As modern electronic devices get ever smaller, the age of silicon transistors is going by the wayside. Tomorrow’s electronics—such as photovoltaic panels, transparent conductors, capacitors, transistors and photodetectors—are likely to be based in state-of-the-art nano-carbon materials, such as single walled carbon nanotubes, fullerene and graphene derivatives.
Now, Shenqiang Ren, assistant professor of chemistry at the University of Kansas, has authored a paper in the journal Advanced Materials that pushes forward nano-carbon PV technology by showing how individual nano-carbon allotrope components respond to light.
“Silicon has gradually reached its limits with the miniaturization of electronics and the creation of smaller devices,” said Ren. “Low-dimensional nano-carbon materials possess exceptional electrical, optical, electrochemical, thermal and mechanical properties and offer solutions for renewable energy and future electronics. In this paper, we’ve shown the efficiency of broad-spectral photovoltaic photodetectors across the spectrum from visible to near-infrared.”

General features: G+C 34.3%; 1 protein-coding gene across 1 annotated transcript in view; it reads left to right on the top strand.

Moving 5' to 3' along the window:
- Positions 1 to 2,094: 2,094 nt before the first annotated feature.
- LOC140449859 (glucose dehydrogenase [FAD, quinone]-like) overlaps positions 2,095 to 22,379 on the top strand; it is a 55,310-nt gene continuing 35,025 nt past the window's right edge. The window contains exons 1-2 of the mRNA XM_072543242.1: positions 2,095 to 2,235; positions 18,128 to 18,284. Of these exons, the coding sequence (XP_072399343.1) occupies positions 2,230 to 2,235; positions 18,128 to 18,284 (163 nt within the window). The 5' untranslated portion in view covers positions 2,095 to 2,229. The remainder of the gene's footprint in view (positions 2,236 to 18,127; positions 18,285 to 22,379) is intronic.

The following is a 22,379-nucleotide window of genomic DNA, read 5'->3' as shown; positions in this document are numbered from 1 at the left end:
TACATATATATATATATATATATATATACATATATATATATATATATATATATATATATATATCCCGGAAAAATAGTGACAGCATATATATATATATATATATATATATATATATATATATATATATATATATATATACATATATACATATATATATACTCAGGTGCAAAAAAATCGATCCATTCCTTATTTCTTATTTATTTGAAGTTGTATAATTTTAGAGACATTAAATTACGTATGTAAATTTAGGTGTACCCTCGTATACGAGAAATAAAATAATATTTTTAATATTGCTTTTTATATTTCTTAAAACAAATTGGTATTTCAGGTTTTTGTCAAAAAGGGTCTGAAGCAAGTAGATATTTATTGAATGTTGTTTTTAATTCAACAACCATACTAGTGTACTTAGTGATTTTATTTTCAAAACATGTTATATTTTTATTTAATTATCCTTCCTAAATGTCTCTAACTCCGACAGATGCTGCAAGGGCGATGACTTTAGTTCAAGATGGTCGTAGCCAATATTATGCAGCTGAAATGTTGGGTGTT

Ren said such photodetectors could improve the technology we use in daily life, such as laptops and mobile phones, and also could have applications in the defense industry, as with uncooled infared imaging and photon detection.
In either case, electronics based in broad-spectral-response nanocarbon bulk heterojunction excitonic photodetectors would be friendlier to Mother Nature.
Read more at: Phys.org